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Wichita State's independent, student-run news source

The Sunflower

Wichita State's independent, student-run news source

The Sunflower

An enchanting escapade unfolds at the Great Plains Renaissance Festival

The Great Plains Renaissance and Scottish Festival is a time to dress and adorn thyself based in the 15th, 16th and 17th centuries of Europe.

On April 20 and 21, the annual festival and art fair at Sedgwick County Park boasted colorful costumes of mystical made-up creatures, fairies, knights, maidens and more. For those who missed it, there will be another at Oklahoma City fairgrounds on Nov. 9 and 10. 

“It’s fun to see people in their different costumes for different seasons,” EJ Brooks, dressed as a ghost pirate, said.

Vendors at the festival this year included small businesses selling clothing related to the festival, mystical art pieces, wood and metal renaissance style art, knives, crochet and beyond. Each vendor is hand selected by the event’s coordinators to fit the theme and styles at the festival.

Dawn Wood, the vendor coordinator at this year’s Renaissance festival, has loved these festivals since she was 10 years old. She has been working with Renaissance and pirate festivals since 1997. Wood and her husband Chad had a booth this year for the company they founded, Ancestral Trading Company, which is 75% handmade items. The couple is from Des Moines, Iowa, and she was working on a belt with her ankle loom the whole weekend.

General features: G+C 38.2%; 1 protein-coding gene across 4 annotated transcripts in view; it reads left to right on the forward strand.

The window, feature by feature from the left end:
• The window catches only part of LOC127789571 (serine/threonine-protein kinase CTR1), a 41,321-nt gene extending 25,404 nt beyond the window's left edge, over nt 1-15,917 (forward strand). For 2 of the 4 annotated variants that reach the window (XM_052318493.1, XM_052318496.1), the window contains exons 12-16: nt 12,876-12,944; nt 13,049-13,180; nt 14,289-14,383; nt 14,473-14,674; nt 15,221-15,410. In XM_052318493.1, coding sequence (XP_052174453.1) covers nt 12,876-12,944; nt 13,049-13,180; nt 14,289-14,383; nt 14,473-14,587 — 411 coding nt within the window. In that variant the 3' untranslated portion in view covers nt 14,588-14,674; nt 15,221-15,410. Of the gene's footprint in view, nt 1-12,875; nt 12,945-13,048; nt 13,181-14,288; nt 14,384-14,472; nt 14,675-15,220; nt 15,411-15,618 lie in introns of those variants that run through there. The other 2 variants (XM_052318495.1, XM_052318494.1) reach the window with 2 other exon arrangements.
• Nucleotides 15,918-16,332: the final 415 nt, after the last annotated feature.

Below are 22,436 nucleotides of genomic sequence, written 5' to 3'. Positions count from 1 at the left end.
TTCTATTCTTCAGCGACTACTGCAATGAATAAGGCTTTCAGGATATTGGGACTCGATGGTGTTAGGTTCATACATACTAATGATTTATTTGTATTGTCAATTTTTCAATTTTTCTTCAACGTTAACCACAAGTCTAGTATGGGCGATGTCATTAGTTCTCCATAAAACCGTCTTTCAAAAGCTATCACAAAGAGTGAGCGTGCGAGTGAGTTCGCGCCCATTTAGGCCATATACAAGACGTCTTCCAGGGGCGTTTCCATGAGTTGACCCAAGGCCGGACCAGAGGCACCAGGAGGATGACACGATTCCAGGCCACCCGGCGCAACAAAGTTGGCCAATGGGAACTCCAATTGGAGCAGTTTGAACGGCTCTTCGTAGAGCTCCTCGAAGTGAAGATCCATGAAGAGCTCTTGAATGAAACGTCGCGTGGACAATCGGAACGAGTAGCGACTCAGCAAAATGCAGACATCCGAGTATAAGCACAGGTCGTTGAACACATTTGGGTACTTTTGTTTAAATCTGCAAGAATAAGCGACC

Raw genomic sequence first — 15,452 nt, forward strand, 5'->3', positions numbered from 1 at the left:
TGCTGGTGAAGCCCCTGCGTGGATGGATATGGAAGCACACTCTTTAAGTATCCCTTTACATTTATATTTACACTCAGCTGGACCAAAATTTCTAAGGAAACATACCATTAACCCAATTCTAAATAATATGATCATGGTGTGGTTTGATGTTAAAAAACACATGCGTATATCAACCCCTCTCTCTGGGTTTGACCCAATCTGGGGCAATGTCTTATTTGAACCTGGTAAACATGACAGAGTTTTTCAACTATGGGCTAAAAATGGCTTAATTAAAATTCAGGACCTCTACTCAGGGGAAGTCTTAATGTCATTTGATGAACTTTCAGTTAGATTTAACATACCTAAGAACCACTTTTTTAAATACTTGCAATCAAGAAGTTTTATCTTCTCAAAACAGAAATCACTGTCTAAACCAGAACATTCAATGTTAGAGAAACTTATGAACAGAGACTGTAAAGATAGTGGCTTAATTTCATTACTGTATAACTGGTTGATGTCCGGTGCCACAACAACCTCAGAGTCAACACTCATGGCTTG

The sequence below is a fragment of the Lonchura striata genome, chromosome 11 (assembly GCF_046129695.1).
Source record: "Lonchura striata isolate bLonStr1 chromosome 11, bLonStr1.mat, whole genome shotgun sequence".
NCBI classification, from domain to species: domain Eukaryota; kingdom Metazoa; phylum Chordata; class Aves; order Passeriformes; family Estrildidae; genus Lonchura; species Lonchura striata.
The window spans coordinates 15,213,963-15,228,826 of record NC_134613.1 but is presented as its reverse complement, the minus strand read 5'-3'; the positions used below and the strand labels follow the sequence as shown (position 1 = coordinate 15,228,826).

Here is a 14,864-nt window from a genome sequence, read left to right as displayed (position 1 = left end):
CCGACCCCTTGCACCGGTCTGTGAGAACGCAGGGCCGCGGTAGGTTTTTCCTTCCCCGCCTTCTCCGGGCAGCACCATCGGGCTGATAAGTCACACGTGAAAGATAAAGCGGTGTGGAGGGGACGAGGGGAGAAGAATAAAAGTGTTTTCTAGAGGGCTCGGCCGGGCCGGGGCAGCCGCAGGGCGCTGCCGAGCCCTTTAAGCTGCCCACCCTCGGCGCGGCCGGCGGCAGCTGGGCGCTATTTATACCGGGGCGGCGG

“(My favorite things are) the family feel and connection with history, teaching younger folks about history and it all being intertwined,” Wood said.

Aside from vendors, the food and drink booths are just as eclectic as the clothing each year of the festival. A fan favorite is the large turkey leg, which comes in different flavors. This year, Wyldewood Cellars, based in Peck, Kansas, provided the festival with wine. 

The events at the festival appeal to not only adults but also children. Over the course of Saturday and Sunday, there was a rubber duck hunt, acrobats with Flow Foundry, fire eating, historical reenactments, belly dancing, jousting, fairy storytime, and more. 

The historic Scottish highland games are one of the most popular events for spectators. There are different classes based on height and weight for the games. Those who participated competed in caber toss, hammer throw, weight over bar, sheaf toss, stone throw and weight for distance.

“I am here to clap and watch my friend throw things,” Brooks said. “Watching people do these amazing feats of throwing stuff that high in the air is kind of crazy.”

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About the Contributor
Cheyanne Tull
Cheyanne Tull, Reporter
Cheyanne Tull is a first year reporter, photographer and illustrator for The Sunflower. Tull is double majoring in graphic design and journalism & media production. She hopes to work for outdoor publications in the future combining creativity, nature, and rock climbing. Tull uses she/her pronouns.

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